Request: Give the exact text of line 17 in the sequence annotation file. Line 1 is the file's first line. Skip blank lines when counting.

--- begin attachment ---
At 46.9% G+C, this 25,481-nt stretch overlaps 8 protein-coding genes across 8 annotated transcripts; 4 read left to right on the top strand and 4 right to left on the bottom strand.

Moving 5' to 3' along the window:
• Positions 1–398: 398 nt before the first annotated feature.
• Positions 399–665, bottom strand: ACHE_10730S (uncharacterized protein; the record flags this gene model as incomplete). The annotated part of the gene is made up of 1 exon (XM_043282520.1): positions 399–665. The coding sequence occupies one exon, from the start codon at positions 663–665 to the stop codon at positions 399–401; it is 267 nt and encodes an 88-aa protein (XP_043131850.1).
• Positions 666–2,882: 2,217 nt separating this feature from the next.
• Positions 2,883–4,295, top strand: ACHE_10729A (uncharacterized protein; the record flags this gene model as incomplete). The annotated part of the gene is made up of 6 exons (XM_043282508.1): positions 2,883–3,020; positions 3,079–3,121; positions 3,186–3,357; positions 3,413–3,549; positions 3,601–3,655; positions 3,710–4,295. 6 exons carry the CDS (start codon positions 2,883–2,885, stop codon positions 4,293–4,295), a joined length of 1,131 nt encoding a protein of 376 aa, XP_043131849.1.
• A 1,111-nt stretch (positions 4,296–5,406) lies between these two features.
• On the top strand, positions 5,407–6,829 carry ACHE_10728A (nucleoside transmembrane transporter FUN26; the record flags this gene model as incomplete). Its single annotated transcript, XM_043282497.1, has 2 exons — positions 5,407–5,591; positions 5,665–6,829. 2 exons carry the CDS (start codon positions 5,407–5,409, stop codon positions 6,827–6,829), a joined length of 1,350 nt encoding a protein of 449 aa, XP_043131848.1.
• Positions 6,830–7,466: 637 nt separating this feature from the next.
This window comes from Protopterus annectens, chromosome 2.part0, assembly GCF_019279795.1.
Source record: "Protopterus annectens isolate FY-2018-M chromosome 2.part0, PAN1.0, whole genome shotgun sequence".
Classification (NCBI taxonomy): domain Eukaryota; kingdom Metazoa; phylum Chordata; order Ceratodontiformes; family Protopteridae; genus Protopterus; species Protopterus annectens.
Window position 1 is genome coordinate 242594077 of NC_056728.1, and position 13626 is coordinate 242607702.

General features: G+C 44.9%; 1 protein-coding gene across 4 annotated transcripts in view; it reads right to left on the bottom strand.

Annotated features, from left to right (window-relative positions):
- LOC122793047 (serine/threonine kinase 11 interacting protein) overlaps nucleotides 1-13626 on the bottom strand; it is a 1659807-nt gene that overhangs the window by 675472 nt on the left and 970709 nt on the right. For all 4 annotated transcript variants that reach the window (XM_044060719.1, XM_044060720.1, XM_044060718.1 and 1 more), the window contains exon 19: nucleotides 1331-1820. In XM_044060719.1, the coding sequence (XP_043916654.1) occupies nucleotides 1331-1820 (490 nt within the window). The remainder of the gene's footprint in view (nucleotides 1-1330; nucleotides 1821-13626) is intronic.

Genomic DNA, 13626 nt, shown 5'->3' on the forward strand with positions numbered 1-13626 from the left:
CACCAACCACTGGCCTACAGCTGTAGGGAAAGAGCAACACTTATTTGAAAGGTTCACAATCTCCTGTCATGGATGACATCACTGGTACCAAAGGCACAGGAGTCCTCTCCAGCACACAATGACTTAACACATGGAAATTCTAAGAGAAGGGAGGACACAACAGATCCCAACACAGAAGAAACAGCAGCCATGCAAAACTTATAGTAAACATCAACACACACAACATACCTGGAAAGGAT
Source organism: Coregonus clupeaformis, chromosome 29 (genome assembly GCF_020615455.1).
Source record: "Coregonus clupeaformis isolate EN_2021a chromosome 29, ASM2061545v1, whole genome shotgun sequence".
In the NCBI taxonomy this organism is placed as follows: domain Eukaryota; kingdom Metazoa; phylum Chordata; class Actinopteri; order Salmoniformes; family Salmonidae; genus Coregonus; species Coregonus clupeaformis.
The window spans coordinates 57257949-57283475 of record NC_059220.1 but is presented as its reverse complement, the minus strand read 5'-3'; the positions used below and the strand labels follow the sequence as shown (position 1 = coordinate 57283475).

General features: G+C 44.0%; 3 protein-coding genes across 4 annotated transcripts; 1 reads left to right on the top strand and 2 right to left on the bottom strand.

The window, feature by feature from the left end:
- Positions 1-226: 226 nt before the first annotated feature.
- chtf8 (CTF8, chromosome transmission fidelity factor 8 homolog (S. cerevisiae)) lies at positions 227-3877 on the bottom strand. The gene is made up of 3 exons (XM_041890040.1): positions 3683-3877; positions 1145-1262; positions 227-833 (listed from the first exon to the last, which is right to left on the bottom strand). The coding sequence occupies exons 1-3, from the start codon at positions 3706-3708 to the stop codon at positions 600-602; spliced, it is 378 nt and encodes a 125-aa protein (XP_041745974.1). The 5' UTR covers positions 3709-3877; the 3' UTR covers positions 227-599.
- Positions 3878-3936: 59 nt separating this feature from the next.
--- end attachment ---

Genomic DNA, 13626 nt, shown 5'->3' on the forward strand with positions numbered 1-13626 from the left: